Cryo-condensation provides an effective return on investment for lower flow, high concentration gas streams. Manufacturers like Bachem, who are already using nitrogen for other purposes, can take advantage of cry-condensation by re-using the evaporated nitrogen. The waste solution allowed Bachem to reinvest in its Vista site.
Bachem selected a proprietary vapor emission control (VEC) system to reduce the atmospheric emission of VOCs. The system uses LIN to recover such VOCs as hydrocarbons, halocarbons, alcohols and volatile natural compounds. The cryo-condensation unit consists of a heat exchanger, temperature and pressure transmitters, automated valves and a control system.
The VEC system is suitable for cleaning process gases containing elevated VOC levels and process gas flows less than about 35,000 scf/hr. The condensation point of the substances to be condensed generally should be below -22°F (-30°C). The module can be customized for manufacturers with process gases that do not meet standard criteria, however. At Bachem’s Vista location, the cryogenic system supplier specified a sub -158°F (-70°C) temperature to attain effective VOC removal.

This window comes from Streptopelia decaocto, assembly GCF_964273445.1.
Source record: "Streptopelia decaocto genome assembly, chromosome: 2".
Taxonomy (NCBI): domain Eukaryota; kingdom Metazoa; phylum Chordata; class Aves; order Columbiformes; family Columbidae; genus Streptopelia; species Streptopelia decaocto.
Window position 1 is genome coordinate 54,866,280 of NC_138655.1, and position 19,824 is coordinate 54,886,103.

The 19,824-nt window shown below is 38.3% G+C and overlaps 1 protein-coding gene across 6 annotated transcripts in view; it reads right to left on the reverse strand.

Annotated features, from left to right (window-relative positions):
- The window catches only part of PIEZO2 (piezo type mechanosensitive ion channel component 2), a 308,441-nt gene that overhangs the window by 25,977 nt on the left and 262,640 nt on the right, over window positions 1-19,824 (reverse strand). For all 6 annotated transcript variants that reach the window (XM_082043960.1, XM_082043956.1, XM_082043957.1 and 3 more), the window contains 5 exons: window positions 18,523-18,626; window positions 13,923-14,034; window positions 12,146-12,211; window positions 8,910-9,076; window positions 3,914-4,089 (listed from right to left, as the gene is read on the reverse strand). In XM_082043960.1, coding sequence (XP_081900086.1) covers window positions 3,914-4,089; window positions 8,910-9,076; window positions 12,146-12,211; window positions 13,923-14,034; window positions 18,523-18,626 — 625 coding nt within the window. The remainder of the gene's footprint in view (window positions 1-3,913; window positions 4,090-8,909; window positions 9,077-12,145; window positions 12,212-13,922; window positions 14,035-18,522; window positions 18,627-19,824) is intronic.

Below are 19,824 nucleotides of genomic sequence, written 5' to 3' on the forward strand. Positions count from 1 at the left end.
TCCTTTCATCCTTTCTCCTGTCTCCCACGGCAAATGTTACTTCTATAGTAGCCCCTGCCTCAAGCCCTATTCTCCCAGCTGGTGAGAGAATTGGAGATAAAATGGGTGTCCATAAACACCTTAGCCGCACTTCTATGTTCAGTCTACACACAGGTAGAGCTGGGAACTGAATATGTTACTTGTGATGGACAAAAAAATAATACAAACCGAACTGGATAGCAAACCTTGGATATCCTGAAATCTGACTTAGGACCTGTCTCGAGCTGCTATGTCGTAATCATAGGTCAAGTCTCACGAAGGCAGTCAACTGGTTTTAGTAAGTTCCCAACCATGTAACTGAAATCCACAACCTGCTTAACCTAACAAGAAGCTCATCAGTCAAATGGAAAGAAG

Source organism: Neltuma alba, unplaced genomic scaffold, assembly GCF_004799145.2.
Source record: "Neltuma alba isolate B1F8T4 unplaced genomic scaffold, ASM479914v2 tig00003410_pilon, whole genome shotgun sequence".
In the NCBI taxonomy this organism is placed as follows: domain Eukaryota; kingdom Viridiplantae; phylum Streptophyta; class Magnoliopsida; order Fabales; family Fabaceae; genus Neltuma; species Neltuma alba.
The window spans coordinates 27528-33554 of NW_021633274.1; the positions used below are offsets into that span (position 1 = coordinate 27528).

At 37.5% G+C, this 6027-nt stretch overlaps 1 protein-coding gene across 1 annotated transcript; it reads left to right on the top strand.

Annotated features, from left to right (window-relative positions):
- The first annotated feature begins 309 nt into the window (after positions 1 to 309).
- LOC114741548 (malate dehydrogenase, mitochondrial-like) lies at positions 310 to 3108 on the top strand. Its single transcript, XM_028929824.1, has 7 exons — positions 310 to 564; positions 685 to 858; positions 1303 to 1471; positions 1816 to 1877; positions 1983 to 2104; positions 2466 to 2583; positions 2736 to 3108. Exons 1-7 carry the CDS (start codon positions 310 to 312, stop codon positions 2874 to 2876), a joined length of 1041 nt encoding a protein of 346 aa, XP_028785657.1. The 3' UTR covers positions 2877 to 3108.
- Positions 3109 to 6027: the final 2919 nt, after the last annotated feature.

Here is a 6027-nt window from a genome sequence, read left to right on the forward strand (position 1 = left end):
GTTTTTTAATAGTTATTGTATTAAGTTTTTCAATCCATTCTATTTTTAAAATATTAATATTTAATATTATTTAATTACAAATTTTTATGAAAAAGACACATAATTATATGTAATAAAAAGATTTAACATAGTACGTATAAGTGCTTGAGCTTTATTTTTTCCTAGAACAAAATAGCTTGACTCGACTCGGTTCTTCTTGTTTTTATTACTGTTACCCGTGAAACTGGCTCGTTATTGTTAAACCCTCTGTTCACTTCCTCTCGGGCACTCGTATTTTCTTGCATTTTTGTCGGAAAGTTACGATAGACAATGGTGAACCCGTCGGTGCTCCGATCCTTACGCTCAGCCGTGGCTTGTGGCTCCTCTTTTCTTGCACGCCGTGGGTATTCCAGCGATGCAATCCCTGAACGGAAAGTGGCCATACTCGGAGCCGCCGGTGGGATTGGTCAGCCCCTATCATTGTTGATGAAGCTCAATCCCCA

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Bachem determined the cryo-condensation system was the best available control technology (BACT) and chose the VEC system for several reasons:
- The potential to emit (PTE) from the equipment for each pollutant was less than 10 lb per day.
- The solvent recovery in the process exhaust stream is efficient and effective.
- The LIN refrigerant for cryo-condensation is available on-site.